I feel as though long-term results on modifications become more valuable in correlation with the amount of hassles, impact of any given modification. As well, living with a modification for a while is helpful for assessing its utility. So here's a retrospective on installation of a bow thruster on our 39ip, how it's looking after some years.
Although the macho man in me sniffed at the idea of a bow thruster, as our boat is in charter service it seemed like a good idea to add one and I was encouraged to do so by our very excellent management firm.
The 39i underbody is tricky for fitting a bow thruster where it'll do the most good, namely as far forward as possible. There's not a lot of interior space to work with.
Working the numbers, it turned out to be the case that shrinking the thruster in trade for more advantageous positioning would likely pay off. More leverage, more rotation per kilowatt. As with real estate, for efficient thruster placement it's "location, location, location."
Adding weight and losing buoyancy to a thruster tube at the bow of course is a negative trade, so these needed to be minimized.
The void immediately behind the anchor locker on a 39i will accommodate a small thruster. Meanwhile, the deadrise of the hull is sufficiently vertical there that the tube apertures don't become absurdly elliptical. We chose a Lewmar 110TT thruster Lewmar Description, which is light and has a small tube. A 140TT might fit but as the tube is quite a bit larger this would push very close to a number of hard limits, such depth of tube below surface etc.
The skilled part of tube installation is above my paygrade. So, I had the yard do the hull cuts, applied my own elbow grease for cutting out liner for filleting, cleaning filler between liner and hull etc. Then the yard returned to do the tube installation, which turned out handsomely.
Power for the thruster is derived from the existing conductors for the windlass. As with all other wiring on Jeanneau boats, the existing conductors powering the windlass were scanty. Voltage stiffening was needed and I didn't want to go to replacement of the existing conductors. Instead, I took the opportunity to help the windlass while also making sure the thruster had adequate voltage by adding a "voltage stiffener" in the form of a small and light Optima AGM battery. This battery is run in parallel with the starter battery aft, with all necessary trimmings in the form of circuit breakers etc. to account for the fact that we now have a power source at both ends of the conductors, split overcurrent trip impacts so that windlass doesn't drop out with thruster or vice versa. The forward battery doesn't need to be large because the actual amp-hour drain during usage is quite small, and this little battery still has plenty of oomph to shore up the juice being delivered by the original conductors.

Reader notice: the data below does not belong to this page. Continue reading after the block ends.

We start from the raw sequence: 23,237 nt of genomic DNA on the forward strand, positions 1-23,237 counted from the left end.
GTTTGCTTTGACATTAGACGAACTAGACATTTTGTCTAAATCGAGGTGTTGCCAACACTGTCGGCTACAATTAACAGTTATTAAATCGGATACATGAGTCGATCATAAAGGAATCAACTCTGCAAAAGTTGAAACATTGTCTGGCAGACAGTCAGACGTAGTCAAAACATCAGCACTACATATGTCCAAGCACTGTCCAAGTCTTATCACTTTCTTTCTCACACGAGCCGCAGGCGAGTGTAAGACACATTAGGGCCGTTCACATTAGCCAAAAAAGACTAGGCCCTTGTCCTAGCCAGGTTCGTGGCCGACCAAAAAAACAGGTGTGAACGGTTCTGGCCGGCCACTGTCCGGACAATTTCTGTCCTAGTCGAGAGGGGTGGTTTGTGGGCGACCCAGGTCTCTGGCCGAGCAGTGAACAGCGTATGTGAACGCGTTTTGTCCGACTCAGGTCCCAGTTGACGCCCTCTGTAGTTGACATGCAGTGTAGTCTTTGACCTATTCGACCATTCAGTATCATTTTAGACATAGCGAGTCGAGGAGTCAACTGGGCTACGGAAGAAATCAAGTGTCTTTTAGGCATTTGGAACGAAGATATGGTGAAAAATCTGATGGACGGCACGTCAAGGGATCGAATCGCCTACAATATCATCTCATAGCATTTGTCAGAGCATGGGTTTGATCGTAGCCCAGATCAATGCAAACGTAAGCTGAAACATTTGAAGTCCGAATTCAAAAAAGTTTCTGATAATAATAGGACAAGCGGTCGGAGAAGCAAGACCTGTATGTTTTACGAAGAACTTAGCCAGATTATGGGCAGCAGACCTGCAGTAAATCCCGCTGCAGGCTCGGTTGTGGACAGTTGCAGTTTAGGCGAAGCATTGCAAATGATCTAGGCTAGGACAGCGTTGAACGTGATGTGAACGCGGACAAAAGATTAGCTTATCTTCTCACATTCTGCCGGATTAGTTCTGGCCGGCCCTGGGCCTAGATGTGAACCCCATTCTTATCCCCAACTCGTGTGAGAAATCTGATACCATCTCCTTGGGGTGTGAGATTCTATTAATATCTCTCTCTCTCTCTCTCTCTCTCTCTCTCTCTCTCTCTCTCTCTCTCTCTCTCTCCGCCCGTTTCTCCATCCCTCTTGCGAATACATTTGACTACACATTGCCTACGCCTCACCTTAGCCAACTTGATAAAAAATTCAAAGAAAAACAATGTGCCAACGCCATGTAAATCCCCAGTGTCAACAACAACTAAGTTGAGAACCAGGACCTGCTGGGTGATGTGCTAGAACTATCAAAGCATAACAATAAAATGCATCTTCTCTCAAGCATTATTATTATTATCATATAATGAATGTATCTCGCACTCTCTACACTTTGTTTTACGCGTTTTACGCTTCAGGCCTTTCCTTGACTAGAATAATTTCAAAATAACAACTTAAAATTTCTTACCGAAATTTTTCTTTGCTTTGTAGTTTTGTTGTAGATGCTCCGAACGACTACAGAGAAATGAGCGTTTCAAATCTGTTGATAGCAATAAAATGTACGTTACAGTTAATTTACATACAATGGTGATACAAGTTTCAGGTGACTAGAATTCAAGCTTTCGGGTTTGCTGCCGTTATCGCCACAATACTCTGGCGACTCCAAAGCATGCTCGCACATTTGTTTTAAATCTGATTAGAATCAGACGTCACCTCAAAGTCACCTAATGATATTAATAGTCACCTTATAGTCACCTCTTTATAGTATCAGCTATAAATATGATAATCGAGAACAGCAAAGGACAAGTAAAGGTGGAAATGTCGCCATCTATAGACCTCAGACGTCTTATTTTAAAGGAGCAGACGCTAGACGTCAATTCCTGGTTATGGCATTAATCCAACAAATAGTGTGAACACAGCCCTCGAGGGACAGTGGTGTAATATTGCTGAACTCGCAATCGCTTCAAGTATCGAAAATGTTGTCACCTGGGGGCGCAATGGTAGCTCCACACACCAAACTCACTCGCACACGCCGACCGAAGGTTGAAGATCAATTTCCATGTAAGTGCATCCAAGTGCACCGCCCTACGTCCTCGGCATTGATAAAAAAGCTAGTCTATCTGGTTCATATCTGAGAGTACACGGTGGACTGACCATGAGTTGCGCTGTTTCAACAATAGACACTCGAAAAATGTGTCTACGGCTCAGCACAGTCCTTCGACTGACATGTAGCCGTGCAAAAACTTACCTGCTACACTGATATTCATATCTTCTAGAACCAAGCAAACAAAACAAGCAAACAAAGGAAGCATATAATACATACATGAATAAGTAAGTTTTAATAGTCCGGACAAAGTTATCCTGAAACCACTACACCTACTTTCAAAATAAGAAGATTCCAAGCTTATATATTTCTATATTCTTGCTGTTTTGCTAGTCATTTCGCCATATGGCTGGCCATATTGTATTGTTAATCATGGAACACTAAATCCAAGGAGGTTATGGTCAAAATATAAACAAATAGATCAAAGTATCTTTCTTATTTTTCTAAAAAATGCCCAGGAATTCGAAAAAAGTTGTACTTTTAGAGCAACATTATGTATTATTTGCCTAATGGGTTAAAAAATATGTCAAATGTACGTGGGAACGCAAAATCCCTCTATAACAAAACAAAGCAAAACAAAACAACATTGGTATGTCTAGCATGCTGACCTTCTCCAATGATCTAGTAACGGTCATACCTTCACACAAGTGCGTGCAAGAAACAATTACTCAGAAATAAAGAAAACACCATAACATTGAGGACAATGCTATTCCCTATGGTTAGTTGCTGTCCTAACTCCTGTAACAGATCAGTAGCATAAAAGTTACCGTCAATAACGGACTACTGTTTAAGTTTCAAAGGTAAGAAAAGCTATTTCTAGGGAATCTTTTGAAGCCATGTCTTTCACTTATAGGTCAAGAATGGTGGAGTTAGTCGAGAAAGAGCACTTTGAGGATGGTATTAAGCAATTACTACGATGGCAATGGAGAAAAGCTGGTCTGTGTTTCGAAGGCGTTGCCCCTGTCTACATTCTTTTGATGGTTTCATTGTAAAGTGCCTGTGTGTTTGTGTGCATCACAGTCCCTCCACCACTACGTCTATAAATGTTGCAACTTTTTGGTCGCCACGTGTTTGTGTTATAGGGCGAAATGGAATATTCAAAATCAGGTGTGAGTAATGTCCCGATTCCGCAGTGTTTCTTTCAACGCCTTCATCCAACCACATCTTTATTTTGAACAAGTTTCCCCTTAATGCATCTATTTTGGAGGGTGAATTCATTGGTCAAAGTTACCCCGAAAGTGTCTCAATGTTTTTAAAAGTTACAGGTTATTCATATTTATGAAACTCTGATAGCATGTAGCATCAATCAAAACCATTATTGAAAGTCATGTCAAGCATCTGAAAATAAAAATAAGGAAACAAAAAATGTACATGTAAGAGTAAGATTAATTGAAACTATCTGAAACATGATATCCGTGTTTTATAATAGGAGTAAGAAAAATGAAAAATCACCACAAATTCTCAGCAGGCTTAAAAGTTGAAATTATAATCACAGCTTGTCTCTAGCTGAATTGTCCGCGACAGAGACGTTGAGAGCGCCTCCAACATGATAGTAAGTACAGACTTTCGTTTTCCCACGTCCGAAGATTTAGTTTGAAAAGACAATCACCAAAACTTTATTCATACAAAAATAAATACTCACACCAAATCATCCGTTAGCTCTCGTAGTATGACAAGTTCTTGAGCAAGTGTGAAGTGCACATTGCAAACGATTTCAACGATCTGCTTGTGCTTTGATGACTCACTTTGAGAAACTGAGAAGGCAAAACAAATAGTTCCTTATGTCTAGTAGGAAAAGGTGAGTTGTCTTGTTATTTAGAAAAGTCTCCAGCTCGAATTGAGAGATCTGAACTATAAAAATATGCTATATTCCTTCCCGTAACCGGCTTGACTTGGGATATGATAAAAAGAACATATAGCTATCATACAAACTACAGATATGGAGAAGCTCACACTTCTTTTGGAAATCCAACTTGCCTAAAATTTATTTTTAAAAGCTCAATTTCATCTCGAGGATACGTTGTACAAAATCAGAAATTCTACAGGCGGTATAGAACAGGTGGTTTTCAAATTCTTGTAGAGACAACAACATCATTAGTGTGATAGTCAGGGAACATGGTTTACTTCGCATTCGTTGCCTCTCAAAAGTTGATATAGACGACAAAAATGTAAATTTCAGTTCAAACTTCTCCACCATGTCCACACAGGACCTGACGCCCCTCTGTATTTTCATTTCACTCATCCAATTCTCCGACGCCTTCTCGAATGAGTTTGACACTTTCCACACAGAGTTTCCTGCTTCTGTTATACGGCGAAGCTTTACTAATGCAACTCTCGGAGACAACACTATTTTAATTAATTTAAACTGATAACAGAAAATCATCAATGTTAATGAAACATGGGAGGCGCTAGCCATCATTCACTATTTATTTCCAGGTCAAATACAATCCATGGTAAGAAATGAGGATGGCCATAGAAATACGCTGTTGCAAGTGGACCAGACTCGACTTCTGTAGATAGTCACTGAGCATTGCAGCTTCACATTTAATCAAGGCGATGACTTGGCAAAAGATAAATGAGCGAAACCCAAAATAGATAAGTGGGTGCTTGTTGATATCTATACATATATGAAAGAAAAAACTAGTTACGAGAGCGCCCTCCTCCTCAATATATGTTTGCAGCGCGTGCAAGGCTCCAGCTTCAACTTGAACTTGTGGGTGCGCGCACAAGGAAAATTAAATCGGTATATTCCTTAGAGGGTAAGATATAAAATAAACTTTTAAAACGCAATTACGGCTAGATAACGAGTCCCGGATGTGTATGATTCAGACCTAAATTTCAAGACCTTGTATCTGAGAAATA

Total weight of the thruster, battery and accessories is about 65 pounds. About 9 pounds of buoyancy is lost to the tube.
If there's a performance loss due to the tunnel aperture drag it's at a level where it might show up as seconds or minutes lost over many nautical miles, basically not noticeable. This seems to be a frequent "fear factor" over thrusters but perhaps it's the case that ending up with a mostly non-elliptical aperture arrangement helps, or that potential effects are exaggerated. In any case, "de minimus" here.
Since adding this apparatus, the thruster in all probability saved our boat from catastrophic damage or worse on one occasion involving loss of propulsion in a dodgy, rocky location, buying us critical seconds, and almost certainly avoided serious own-anchor engagement with our dock mate's pushpit during a docking back-off-and-retry due to 25 knot crosswind inopportunely puffing up.
So, all testicular considerations aside, operationally speaking it's proven a real boon to have a crew member on board who can walk on water while delivering a solid push. As well, guest skippers do really love the drama of lots of gratuitous thruster operation, so the device is indeed a sales feature.
Over the 5 years since installation of this accessory we've had zero trouble or maintenance requirements in connection with it despite what I know is very enthusiastic usage by a plethora of crew.
The battery at age 5 is in perfect health.
My original intention was to mount the battery aft a bit along side the unfortunately-placed forward water tank, to minimize added weight forward, but I've not "gotten around to it," an indication perhaps that the itsy-bitsy battery isn't really an issue up where it still lives.
With the thickness and solidity of the tube and how nicely it was filleted/tabbed into the hull, I feel as though the bow is perhaps a bit stronger than it was before the addition.
Article from this Jeanneau Owners Forum post 5 year report on tiny thruster add to SO39i